This week my family and I were studying Luke’s account of the birth of Jesus in the Bible and pondering what it would have been like to be there that night. I asked everyone to close their eyes and imagine being a shepherd on Judea’s plains as we talked about what they might have experienced. 

 

We imagined that before the angel came, the shepherds might have been lying on the ground staring at the starry sky, smelling the fresh air, listening to the sheep baaing, maybe a fire crackling, possibly crickets chirping. Then long before the sun was supposed to come up, a light began to fill the darkness. Of course they were struck with great fear. I would have been too! But then an angel calmed their fear and shared a message from God saying, “I bring you good tidings of great joy, which shall be to all people. For unto you is born this day in the city of David a Saviour, which is Christ the Lord.” Then the sky that had been dark only a few minutes before, was filled with angels who sang the first Christmas carol, “Glory to God in the highest, and on earth peace, good will toward men.”

 

The shepherds fear had turned to joy at this incredible news and they ran to follow the star to the stable to see the baby lying in a manger. After they laid eyes on the precious tiny Son of God, wrapped so carefully in swaddling clothes, they spread the good news. They couldn’t help but tell everybody! Then they went back to their sheep, glorifying and praising God; changed by what they had experienced. The events of the first Christmas night came alive for our family as we focused on the perspectives of the shepherds.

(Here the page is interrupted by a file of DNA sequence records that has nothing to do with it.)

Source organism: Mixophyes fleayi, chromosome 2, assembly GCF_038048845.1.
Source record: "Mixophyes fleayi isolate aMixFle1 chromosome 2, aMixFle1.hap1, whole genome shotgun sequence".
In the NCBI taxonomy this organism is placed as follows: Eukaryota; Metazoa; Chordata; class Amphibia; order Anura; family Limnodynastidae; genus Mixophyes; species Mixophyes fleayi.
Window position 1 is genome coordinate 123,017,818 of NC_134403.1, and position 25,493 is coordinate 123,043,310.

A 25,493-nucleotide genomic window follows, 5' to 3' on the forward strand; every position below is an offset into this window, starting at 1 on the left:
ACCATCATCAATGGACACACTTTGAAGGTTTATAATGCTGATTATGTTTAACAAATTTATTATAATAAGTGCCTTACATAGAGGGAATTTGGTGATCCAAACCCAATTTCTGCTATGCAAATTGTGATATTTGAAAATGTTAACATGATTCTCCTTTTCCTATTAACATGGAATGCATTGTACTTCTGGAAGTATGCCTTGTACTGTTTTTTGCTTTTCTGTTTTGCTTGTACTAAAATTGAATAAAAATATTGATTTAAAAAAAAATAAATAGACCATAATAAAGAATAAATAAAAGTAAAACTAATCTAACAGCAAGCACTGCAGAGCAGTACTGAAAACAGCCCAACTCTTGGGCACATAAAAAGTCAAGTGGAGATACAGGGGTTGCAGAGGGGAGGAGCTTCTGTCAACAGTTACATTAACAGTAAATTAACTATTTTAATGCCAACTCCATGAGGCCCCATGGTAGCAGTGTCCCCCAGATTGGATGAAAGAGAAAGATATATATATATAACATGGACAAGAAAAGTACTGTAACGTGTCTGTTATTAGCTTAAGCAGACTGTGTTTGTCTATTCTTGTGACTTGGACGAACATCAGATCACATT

As a mother, I also like to try and relate to Mary. I wonder what it was like for her. Here Mary had in her arms the One who had agreed to take upon Him our sins, weaknesses and pains; the One who had partnered with Heavenly Father to create the earth. The One who loves and knows all of us completely had arrived on the very land He had separated from the water, in the form of a tiny baby. He had created the sun, the moon, and even the new star that shone above Him, and now He condescended to be born in an itchy, stinky, dark, yet sacred stable.

 

As Mary looked in his eyes and kissed each tiny finger and toe, which I’m sure she did, I wonder how much she comprehended. Did she realize what He had already accomplished in Heavenly Father’s plan? Did she realize how infinitely He loved the crowds of taxpayers who had filled the town all around her, including the innkeepers who had no room for her in their inns? Did she realize He had created her body to stretch and make room for His own first earthly home? Did she know how much was going to be asked of her - how she would have to flee as a refugee with her small family to escape the cruel jealousy of the wicked Herod?